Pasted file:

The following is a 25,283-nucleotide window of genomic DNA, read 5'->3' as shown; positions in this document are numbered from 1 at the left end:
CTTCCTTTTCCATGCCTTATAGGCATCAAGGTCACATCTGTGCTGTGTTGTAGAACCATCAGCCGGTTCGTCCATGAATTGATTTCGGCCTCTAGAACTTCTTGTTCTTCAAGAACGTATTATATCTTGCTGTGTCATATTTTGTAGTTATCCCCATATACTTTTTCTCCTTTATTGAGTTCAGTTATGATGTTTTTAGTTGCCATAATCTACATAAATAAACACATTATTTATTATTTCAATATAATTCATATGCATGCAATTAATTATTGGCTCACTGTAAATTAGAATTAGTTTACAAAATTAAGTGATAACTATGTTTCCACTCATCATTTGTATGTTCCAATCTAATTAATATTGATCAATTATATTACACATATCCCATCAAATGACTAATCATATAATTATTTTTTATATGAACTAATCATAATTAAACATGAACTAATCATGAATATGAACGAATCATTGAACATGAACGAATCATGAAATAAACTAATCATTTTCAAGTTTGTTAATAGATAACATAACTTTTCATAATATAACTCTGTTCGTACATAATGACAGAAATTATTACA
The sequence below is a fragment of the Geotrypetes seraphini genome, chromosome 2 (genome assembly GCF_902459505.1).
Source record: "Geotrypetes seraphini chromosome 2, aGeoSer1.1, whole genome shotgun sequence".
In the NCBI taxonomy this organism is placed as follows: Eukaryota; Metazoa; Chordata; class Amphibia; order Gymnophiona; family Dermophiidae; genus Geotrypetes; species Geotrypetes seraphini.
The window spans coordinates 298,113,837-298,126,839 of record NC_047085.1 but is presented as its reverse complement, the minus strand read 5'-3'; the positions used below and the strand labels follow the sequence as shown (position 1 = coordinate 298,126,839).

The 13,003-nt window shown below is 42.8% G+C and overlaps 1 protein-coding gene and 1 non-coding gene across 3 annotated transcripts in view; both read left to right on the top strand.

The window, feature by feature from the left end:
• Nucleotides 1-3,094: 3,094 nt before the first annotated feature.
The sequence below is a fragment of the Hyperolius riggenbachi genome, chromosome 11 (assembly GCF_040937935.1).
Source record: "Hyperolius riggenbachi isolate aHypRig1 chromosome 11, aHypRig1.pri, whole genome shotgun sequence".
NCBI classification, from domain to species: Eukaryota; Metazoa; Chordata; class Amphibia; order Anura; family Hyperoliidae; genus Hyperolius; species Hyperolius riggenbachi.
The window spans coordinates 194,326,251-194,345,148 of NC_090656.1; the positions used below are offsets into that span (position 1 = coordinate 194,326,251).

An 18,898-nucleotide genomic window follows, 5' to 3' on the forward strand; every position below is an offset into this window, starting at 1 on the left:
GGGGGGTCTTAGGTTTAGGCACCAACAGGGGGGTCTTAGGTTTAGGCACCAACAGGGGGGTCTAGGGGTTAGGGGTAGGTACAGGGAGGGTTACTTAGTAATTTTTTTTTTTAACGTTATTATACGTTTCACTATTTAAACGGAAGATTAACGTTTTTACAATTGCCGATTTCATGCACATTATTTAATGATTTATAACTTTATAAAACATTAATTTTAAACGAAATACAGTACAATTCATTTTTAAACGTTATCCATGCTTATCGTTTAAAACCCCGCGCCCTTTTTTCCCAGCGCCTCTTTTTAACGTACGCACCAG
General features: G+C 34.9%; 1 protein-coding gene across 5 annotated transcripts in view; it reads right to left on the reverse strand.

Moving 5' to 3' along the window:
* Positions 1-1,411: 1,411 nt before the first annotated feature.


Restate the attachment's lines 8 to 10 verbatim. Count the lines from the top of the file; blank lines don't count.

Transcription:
The window, feature by feature from the left end:
• Nucleotides 1-3,094: 3,094 nt before the first annotated feature.
The sequence below is a fragment of the Hyperolius riggenbachi genome, chromosome 11 (assembly GCF_040937935.1).